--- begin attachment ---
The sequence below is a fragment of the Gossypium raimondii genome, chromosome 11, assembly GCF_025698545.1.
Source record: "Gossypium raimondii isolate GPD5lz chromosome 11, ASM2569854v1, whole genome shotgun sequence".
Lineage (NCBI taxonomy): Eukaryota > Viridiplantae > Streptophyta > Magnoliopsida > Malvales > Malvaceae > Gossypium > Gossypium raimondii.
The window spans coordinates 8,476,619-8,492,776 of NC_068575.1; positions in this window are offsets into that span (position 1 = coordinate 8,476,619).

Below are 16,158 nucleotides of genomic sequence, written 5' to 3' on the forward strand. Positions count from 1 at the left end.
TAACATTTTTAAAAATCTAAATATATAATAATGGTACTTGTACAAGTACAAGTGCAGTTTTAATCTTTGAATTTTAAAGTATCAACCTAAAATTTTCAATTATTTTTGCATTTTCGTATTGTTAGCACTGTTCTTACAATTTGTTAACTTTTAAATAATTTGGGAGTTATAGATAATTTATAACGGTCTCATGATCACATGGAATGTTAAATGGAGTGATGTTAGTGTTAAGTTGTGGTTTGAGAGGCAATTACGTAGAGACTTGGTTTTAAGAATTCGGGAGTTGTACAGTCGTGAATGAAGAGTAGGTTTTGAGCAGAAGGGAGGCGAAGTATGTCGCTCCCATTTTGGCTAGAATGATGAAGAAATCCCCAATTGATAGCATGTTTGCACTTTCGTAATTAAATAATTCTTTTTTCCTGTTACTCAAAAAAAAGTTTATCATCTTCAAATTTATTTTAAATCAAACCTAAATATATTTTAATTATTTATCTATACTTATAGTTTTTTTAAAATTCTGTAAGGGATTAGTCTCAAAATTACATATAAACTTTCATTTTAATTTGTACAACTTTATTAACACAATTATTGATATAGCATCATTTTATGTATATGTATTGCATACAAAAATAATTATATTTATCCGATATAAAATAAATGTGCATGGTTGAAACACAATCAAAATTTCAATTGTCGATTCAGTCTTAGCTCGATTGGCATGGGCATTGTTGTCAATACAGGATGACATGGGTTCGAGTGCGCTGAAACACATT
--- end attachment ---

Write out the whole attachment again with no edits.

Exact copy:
The sequence below is a fragment of the Gossypium raimondii genome, chromosome 11, assembly GCF_025698545.1.
Source record: "Gossypium raimondii isolate GPD5lz chromosome 11, ASM2569854v1, whole genome shotgun sequence".
Lineage (NCBI taxonomy): Eukaryota > Viridiplantae > Streptophyta > Magnoliopsida > Malvales > Malvaceae > Gossypium > Gossypium raimondii.
The window spans coordinates 8,476,619-8,492,776 of NC_068575.1; positions in this window are offsets into that span (position 1 = coordinate 8,476,619).

Below are 16,158 nucleotides of genomic sequence, written 5' to 3' on the forward strand. Positions count from 1 at the left end.
TAACATTTTTAAAAATCTAAATATATAATAATGGTACTTGTACAAGTACAAGTGCAGTTTTAATCTTTGAATTTTAAAGTATCAACCTAAAATTTTCAATTATTTTTGCATTTTCGTATTGTTAGCACTGTTCTTACAATTTGTTAACTTTTAAATAATTTGGGAGTTATAGATAATTTATAACGGTCTCATGATCACATGGAATGTTAAATGGAGTGATGTTAGTGTTAAGTTGTGGTTTGAGAGGCAATTACGTAGAGACTTGGTTTTAAGAATTCGGGAGTTGTACAGTCGTGAATGAAGAGTAGGTTTTGAGCAGAAGGGAGGCGAAGTATGTCGCTCCCATTTTGGCTAGAATGATGAAGAAATCCCCAATTGATAGCATGTTTGCACTTTCGTAATTAAATAATTCTTTTTTCCTGTTACTCAAAAAAAAGTTTATCATCTTCAAATTTATTTTAAATCAAACCTAAATATATTTTAATTATTTATCTATACTTATAGTTTTTTTAAAATTCTGTAAGGGATTAGTCTCAAAATTACATATAAACTTTCATTTTAATTTGTACAACTTTATTAACACAATTATTGATATAGCATCATTTTATGTATATGTATTGCATACAAAAATAATTATATTTATCCGATATAAAATAAATGTGCATGGTTGAAACACAATCAAAATTTCAATTGTCGATTCAGTCTTAGCTCGATTGGCATGGGCATTGTTGTCAATACAGGATGACATGGGTTCGAGTGCGCTGAAACACATT